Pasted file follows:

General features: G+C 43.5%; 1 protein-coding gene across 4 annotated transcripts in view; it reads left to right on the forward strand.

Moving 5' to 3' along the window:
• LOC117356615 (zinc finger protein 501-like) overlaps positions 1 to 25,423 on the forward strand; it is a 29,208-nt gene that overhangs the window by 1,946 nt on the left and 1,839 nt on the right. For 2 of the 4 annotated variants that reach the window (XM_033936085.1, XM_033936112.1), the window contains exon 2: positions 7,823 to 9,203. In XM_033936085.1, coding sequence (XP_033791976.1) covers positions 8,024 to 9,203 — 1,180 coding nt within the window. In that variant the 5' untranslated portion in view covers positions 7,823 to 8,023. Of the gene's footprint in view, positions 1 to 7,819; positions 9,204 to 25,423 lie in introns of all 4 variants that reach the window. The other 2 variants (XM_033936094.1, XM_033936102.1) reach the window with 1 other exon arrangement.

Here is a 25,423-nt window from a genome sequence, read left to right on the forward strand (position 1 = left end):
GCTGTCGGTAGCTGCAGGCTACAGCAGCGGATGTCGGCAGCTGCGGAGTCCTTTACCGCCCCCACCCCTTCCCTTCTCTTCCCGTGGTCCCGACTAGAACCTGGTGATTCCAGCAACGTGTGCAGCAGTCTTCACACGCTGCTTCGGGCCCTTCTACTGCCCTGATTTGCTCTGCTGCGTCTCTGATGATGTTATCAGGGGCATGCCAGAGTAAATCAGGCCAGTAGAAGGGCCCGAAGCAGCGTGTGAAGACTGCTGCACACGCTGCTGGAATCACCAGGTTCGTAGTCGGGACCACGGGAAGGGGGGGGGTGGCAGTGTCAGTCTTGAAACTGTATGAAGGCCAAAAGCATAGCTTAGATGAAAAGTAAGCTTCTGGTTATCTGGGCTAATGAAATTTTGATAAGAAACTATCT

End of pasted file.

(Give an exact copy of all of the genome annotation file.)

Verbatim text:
General features: G+C 43.5%; 1 protein-coding gene across 4 annotated transcripts in view; it reads left to right on the forward strand.

Moving 5' to 3' along the window:
• LOC117356615 (zinc finger protein 501-like) overlaps positions 1 to 25,423 on the forward strand; it is a 29,208-nt gene that overhangs the window by 1,946 nt on the left and 1,839 nt on the right. For 2 of the 4 annotated variants that reach the window (XM_033936085.1, XM_033936112.1), the window contains exon 2: positions 7,823 to 9,203. In XM_033936085.1, coding sequence (XP_033791976.1) covers positions 8,024 to 9,203 — 1,180 coding nt within the window. In that variant the 5' untranslated portion in view covers positions 7,823 to 8,023. Of the gene's footprint in view, positions 1 to 7,819; positions 9,204 to 25,423 lie in introns of all 4 variants that reach the window. The other 2 variants (XM_033936094.1, XM_033936102.1) reach the window with 1 other exon arrangement.

Here is a 25,423-nt window from a genome sequence, read left to right on the forward strand (position 1 = left end):
GCTGTCGGTAGCTGCAGGCTACAGCAGCGGATGTCGGCAGCTGCGGAGTCCTTTACCGCCCCCACCCCTTCCCTTCTCTTCCCGTGGTCCCGACTAGAACCTGGTGATTCCAGCAACGTGTGCAGCAGTCTTCACACGCTGCTTCGGGCCCTTCTACTGCCCTGATTTGCTCTGCTGCGTCTCTGATGATGTTATCAGGGGCATGCCAGAGTAAATCAGGCCAGTAGAAGGGCCCGAAGCAGCGTGTGAAGACTGCTGCACACGCTGCTGGAATCACCAGGTTCGTAGTCGGGACCACGGGAAGGGGGGGGGTGGCAGTGTCAGTCTTGAAACTGTATGAAGGCCAAAAGCATAGCTTAGATGAAAAGTAAGCTTCTGGTTATCTGGGCTAATGAAATTTTGATAAGAAACTATCT